Fear does strange things to us, doesn’t it? The heart is pounding, the stomach is churning, perhaps your palms are sweating. It has an effect upon us. Habakkuk describes fear’s very real effect upon him. He’s afraid in such a way as to be left physically and emotionally drained. ‘My body trembled, my lips quivered at the voice, rottenness entered my bones.’ Fear left him feeling weak and exhausted. What has left him so afraid? It is what he’s heard: ‘When I heard, my body trembled; my lips quivered at the voice.’ This revelation of what God is going to do has a great effect upon him. He’s vividly anticipating what is to come. This is bad news; it’s real. The Babylonian troops were coming with all their strength, power, and ruthlessness. And Habakkuk knew that Judah would be given up, taken captive, the land ransacked. He was certain of that because this is what God had promised would happen. It had been promised long ago in God’s law given to Moses (Deut. 28:33, 36-7). This was what would happen if God’s people were not faithful, if they went away from his ways, that another nation would come and take them captive. They would be taken away from that beloved, Promised Land where they lived. Now God had revealed to Habakkuk how this would come to pass in his day. Habakkuk was afraid. He believed God’s word and he trembled. The


prophet Habakkuk wasn’t some sort of superhuman; this affected him physically. He understood it clearly enough, and was afraid. Fear affects us. Even the Apostle Paul preaching in Corinth said ‘I was with you in weakness, in fear, and in much trembling.’ So Habakkuk took God at his word and it deeply affected him. But what does he do in this situation? The first thing we’re told here is that he rested or he waited patiently (v.16). He waited to see these things unfold. He knew it was in the Lord’s hands. There was nothing to do but to wait for the Lord; he knew that the day would come when their enemies would be overwhelmed. Habakkuk couldn’t do anything about the Babylonians, but he continued to wait upon the Lord and to hope in him. It wasn’t just resignation, but continuing to look to God. The book of Lamentations written not long after this, lamenting the fall of Jerusalem, reminds us, ‘It is good that one should hope and wait quietly for the salvation of the Lord.’ We can rest assured of the purposes of God. His purposes don’t fail, his ways don’t change, we can rest in him. Habakkuk learned to wait on the Lord, to rest in Him.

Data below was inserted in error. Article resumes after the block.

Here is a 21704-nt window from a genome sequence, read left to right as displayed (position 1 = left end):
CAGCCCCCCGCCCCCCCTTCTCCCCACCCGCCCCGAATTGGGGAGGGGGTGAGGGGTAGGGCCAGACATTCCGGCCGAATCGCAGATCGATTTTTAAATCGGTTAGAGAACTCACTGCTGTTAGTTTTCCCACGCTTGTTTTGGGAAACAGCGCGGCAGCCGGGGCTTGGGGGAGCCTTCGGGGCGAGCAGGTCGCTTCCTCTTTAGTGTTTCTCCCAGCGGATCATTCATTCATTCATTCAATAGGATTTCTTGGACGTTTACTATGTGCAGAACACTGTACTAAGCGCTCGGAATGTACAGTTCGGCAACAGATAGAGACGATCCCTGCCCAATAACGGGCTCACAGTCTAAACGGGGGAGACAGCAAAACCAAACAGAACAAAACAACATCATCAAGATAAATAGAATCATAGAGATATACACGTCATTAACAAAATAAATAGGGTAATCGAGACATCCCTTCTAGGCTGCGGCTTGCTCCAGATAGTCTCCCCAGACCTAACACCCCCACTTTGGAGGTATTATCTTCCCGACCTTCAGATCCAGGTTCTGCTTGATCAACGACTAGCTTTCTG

2. REJOICING STILL (v. 17-18)

The prospects awaiting Habakkuk and the land of Judah are fearful. The land was about to be overwhelmed; it would be a time of want and great difficulty. He sums it up in these memorable words of verse 17. ‘Though the fig tree may not blossom, nor fruit be on the vines; though the labour of the olive may fail, and the fields yield no food;

though the flock may be cut off from the fold, and there be no herd in

the stalls

This was a time of no harvest. And it wasn’t just a case of what if this happened - he believed it certainly would happen when the Babylonians came and took over the land. What would be left? The things that Palestine grew so abundantly – the choicest of foods, the fig trees, the vines, the olives, the produce they enjoyed so much - gone. Not only choice foods, but necessary foods as well – no bread, no milk, no meat. No herd left, the fields not producing anything. The land that they loved devastated. The cupboards bare and empty. Remember that God created this world and he provided for man. Out of God’s goodness there is an abundance in creation to be enjoyed.